Cicilline rally against gun violence
By: Dana Griffin email@example.com @DanaRGriffin In the wake of the Santa Barbara shooting, Congressman David Cicilline is renewing a push for stricter gun control. Today, Cicilline introduced a bill that would allow mental health professionals to report patients deemed to be a danger to themselves or others in order to prevent them from lawfully purchasing firearms. The bill would prohibit people who have
Friday, May 30th 2014, 3:24 PM EDT
By Dana Griffin
PROVIDENCE, RI- 22–year–old Elliott Roger legally purchased three 9mm handguns and had more than 400 rounds of ammunition when he went on a killing spree at UC Santa Barbra and surrounding areas. His parents and health officials were aware of his mental health issues.
Outraged over the killings, Congressman David Cicilline is seeking bi–partisan support for his "End the Purchase of Firearms by Dangerous Individuals Act".
"In those instances where somebody is seriously mentally ill such that their possession of a firearm would be dangerous to themselves or others, we ought to have a system that doesn't allow those individuals to go into a gun store and buy a gun," said Cicilline.
The bill allows mental health professionals to report patients deemed to be a danger to the FBI background check system, in order to prevent them from lawfully purchasing firearms.
Cicilline's uncle and clinical psychologist, J. Clement Cicilline says there are only a small number of people who would be considered dangerous with a gun.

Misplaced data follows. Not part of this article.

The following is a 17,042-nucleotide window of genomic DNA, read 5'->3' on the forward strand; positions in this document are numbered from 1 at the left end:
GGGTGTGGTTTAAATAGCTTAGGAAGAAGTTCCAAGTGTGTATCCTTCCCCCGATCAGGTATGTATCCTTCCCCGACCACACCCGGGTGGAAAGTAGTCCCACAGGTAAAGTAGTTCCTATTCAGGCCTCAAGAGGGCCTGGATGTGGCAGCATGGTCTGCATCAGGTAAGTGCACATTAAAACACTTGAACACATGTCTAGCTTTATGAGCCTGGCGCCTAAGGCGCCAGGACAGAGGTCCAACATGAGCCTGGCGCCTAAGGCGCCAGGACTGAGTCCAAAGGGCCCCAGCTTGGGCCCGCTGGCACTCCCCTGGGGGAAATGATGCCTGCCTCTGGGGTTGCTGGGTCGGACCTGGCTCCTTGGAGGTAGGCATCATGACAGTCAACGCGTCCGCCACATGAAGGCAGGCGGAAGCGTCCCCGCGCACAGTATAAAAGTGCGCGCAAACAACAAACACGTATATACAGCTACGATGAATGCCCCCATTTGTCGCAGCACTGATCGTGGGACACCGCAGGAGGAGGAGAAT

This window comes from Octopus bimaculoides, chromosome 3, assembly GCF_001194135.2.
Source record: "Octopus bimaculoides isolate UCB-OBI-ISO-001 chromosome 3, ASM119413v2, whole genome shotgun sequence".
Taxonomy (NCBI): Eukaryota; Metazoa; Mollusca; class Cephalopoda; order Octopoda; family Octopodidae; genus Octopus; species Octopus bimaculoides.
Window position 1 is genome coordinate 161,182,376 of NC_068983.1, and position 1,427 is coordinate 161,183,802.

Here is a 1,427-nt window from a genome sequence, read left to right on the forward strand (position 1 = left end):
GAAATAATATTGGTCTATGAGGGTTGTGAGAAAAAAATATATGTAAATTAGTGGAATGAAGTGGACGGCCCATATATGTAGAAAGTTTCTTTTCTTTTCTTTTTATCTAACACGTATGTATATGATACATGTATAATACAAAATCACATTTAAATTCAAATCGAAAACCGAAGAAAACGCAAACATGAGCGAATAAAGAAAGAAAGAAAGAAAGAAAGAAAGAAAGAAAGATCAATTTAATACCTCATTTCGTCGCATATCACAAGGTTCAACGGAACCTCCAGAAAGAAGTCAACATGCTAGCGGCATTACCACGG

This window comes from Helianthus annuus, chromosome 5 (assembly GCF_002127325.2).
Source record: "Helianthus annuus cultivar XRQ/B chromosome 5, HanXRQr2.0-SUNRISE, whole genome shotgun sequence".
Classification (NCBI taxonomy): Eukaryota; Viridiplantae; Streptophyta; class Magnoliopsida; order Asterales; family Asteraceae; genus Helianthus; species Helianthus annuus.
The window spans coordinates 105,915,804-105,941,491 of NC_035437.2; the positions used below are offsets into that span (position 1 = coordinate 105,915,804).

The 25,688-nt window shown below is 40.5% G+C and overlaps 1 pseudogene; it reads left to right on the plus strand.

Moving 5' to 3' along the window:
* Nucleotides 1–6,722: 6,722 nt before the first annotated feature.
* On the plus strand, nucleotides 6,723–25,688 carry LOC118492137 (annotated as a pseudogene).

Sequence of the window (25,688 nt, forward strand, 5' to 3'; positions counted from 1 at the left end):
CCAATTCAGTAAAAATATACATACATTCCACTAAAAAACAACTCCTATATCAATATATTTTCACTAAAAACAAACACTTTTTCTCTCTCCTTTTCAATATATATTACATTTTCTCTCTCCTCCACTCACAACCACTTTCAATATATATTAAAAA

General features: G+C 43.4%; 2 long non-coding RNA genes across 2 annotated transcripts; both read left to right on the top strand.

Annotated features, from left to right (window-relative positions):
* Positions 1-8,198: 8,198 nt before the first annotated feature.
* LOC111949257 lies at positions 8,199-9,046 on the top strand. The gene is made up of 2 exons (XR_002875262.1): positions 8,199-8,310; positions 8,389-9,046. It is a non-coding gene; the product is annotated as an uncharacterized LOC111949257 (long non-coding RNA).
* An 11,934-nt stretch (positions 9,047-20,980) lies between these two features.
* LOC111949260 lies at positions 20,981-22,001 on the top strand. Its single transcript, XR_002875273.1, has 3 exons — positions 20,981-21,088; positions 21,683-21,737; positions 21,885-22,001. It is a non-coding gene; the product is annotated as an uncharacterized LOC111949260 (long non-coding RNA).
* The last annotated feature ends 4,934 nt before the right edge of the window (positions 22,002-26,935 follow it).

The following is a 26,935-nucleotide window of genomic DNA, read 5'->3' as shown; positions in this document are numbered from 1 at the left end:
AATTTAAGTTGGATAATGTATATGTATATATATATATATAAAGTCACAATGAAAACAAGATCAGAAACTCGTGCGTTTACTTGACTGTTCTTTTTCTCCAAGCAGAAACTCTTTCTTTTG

"Bi–polar disorder; they could have schizophrenia or major depression, things of this sort where their capacity to reason is considerably diminished. So, as a consequence they feel like they have to act on it," said Cicilline.
Marc Ardizzone lives in
. He said, "It's not a right. It's a privilege to have a firearm. I believe that there should be a list. If you have a mental illness you shouldn't have access to firearms period."
"It's kind of hard to single out a single group of people and put them on a list. That seems very targeted and I’m not sure I would be comfortable with that," said
resident, Ann Wang Ryan.
Only individuals involuntarily committed with strict criteria can go on the list.
States would set up their own reporting system and individuals recommended for the list, can appeal the decision.
This bill would not make it mandatory for health professionals to report patients, it's only an option for them to use.
©2014 ABC6/WLNE-TV. All Rights Reserved.